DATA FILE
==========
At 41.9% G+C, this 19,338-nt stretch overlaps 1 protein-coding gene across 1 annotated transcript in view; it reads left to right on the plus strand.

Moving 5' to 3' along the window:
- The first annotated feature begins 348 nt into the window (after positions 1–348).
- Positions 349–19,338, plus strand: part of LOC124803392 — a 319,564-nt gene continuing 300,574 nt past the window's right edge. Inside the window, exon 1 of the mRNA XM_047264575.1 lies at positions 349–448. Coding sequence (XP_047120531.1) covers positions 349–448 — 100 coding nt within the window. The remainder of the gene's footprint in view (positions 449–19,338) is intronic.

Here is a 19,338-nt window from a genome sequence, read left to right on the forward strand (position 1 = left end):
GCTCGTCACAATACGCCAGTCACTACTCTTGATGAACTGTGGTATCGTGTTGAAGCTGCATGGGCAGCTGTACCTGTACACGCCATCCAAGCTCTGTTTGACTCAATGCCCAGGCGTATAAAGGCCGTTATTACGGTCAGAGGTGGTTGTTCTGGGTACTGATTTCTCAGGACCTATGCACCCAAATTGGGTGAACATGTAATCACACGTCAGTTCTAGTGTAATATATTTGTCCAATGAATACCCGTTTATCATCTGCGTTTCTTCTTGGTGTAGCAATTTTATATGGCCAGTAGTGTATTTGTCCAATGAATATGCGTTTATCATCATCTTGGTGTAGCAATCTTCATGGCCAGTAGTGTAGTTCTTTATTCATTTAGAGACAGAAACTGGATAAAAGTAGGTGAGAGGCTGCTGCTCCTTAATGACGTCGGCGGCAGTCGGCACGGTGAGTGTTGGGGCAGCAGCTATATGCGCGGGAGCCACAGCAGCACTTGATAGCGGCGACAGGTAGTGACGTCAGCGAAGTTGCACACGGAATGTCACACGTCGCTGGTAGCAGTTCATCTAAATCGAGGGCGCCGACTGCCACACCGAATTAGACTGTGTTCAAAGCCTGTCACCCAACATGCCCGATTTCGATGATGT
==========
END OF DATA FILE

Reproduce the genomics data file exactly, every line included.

At 41.9% G+C, this 19,338-nt stretch overlaps 1 protein-coding gene across 1 annotated transcript in view; it reads left to right on the plus strand.

Moving 5' to 3' along the window:
- The first annotated feature begins 348 nt into the window (after positions 1–348).
- Positions 349–19,338, plus strand: part of LOC124803392 — a 319,564-nt gene continuing 300,574 nt past the window's right edge. Inside the window, exon 1 of the mRNA XM_047264575.1 lies at positions 349–448. Coding sequence (XP_047120531.1) covers positions 349–448 — 100 coding nt within the window. The remainder of the gene's footprint in view (positions 449–19,338) is intronic.

Here is a 19,338-nt window from a genome sequence, read left to right on the forward strand (position 1 = left end):
GCTCGTCACAATACGCCAGTCACTACTCTTGATGAACTGTGGTATCGTGTTGAAGCTGCATGGGCAGCTGTACCTGTACACGCCATCCAAGCTCTGTTTGACTCAATGCCCAGGCGTATAAAGGCCGTTATTACGGTCAGAGGTGGTTGTTCTGGGTACTGATTTCTCAGGACCTATGCACCCAAATTGGGTGAACATGTAATCACACGTCAGTTCTAGTGTAATATATTTGTCCAATGAATACCCGTTTATCATCTGCGTTTCTTCTTGGTGTAGCAATTTTATATGGCCAGTAGTGTATTTGTCCAATGAATATGCGTTTATCATCATCTTGGTGTAGCAATCTTCATGGCCAGTAGTGTAGTTCTTTATTCATTTAGAGACAGAAACTGGATAAAAGTAGGTGAGAGGCTGCTGCTCCTTAATGACGTCGGCGGCAGTCGGCACGGTGAGTGTTGGGGCAGCAGCTATATGCGCGGGAGCCACAGCAGCACTTGATAGCGGCGACAGGTAGTGACGTCAGCGAAGTTGCACACGGAATGTCACACGTCGCTGGTAGCAGTTCATCTAAATCGAGGGCGCCGACTGCCACACCGAATTAGACTGTGTTCAAAGCCTGTCACCCAACATGCCCGATTTCGATGATGT